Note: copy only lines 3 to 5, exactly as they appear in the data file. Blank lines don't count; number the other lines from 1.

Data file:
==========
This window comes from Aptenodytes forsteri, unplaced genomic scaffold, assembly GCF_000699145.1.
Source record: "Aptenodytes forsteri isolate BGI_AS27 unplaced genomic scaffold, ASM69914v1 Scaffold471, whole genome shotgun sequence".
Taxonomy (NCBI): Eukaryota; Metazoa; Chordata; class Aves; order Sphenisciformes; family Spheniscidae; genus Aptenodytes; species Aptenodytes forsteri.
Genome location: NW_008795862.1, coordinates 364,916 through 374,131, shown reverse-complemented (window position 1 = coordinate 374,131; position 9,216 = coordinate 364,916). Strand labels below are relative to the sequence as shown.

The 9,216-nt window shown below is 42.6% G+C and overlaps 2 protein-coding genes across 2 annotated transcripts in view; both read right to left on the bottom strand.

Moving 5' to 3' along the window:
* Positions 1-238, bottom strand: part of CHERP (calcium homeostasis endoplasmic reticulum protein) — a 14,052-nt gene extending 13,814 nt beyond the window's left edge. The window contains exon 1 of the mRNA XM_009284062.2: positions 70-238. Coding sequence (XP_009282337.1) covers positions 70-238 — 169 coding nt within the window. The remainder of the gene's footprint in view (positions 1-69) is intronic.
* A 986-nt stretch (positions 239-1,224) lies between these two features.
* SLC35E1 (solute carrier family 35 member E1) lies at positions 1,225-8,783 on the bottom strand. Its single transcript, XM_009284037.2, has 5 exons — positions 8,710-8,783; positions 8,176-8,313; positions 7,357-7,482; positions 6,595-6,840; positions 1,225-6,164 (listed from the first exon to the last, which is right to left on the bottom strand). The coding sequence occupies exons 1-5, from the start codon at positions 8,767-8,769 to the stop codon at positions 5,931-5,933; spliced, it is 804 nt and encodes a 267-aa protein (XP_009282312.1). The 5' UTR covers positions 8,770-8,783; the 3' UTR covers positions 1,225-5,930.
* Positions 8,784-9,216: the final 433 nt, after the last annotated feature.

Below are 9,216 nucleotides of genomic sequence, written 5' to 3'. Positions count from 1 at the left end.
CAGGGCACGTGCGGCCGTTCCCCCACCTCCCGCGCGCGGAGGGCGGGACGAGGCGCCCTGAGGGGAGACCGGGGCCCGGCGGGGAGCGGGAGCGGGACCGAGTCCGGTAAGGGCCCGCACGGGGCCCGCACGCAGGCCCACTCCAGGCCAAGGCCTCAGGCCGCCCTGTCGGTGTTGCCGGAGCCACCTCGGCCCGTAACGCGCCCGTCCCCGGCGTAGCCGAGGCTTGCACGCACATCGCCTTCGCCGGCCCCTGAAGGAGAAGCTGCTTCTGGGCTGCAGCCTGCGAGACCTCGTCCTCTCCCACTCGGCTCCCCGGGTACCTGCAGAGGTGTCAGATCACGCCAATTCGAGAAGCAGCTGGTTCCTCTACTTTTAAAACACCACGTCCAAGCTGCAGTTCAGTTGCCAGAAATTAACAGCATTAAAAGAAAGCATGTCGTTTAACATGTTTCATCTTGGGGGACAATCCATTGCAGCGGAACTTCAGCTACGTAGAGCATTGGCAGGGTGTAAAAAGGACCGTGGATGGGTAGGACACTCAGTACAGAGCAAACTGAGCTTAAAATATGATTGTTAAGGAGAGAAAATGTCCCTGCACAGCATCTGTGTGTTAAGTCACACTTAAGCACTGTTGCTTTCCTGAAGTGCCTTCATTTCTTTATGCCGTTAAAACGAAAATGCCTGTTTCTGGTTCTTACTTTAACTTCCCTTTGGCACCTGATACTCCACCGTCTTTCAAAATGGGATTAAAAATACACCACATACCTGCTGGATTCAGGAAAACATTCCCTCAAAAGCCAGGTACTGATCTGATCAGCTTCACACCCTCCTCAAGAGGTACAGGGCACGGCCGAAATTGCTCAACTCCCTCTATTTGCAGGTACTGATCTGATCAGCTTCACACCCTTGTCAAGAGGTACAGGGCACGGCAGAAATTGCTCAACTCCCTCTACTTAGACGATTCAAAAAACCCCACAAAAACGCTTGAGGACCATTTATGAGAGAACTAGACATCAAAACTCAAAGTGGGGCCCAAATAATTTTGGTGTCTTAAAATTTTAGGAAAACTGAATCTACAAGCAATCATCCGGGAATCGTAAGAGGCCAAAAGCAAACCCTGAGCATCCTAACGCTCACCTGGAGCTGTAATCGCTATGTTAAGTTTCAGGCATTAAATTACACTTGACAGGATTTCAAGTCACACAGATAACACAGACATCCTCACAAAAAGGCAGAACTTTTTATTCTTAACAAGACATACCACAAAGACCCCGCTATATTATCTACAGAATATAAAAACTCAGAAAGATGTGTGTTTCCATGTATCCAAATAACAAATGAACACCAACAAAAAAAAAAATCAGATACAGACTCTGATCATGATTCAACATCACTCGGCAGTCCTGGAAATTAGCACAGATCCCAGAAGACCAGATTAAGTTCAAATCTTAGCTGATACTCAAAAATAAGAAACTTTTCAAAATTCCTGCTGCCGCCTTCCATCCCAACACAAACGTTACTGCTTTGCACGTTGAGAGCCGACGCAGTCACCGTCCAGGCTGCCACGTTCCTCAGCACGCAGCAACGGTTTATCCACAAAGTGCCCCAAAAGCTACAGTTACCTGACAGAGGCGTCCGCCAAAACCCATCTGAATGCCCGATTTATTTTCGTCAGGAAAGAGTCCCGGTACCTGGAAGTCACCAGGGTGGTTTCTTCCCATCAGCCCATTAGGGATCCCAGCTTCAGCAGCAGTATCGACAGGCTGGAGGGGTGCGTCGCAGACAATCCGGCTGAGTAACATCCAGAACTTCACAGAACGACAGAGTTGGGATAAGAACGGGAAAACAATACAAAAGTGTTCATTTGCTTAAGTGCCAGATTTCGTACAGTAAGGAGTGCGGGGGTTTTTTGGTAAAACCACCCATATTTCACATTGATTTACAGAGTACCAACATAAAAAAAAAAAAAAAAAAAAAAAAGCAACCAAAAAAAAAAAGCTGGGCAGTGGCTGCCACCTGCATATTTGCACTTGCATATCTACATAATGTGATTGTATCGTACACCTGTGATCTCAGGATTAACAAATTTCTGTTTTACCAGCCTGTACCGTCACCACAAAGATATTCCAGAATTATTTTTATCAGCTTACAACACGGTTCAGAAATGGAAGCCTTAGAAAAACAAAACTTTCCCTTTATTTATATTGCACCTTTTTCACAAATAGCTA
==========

Taxonomy (NCBI): Eukaryota; Metazoa; Chordata; class Aves; order Sphenisciformes; family Spheniscidae; genus Aptenodytes; species Aptenodytes forsteri.
Genome location: NW_008795862.1, coordinates 364,916 through 374,131, shown reverse-complemented (window position 1 = coordinate 374,131; position 9,216 = coordinate 364,916). Strand labels below are relative to the sequence as shown.

The 9,216-nt window shown below is 42.6% G+C and overlaps 2 protein-coding genes across 2 annotated transcripts in view; both read right to left on the bottom strand.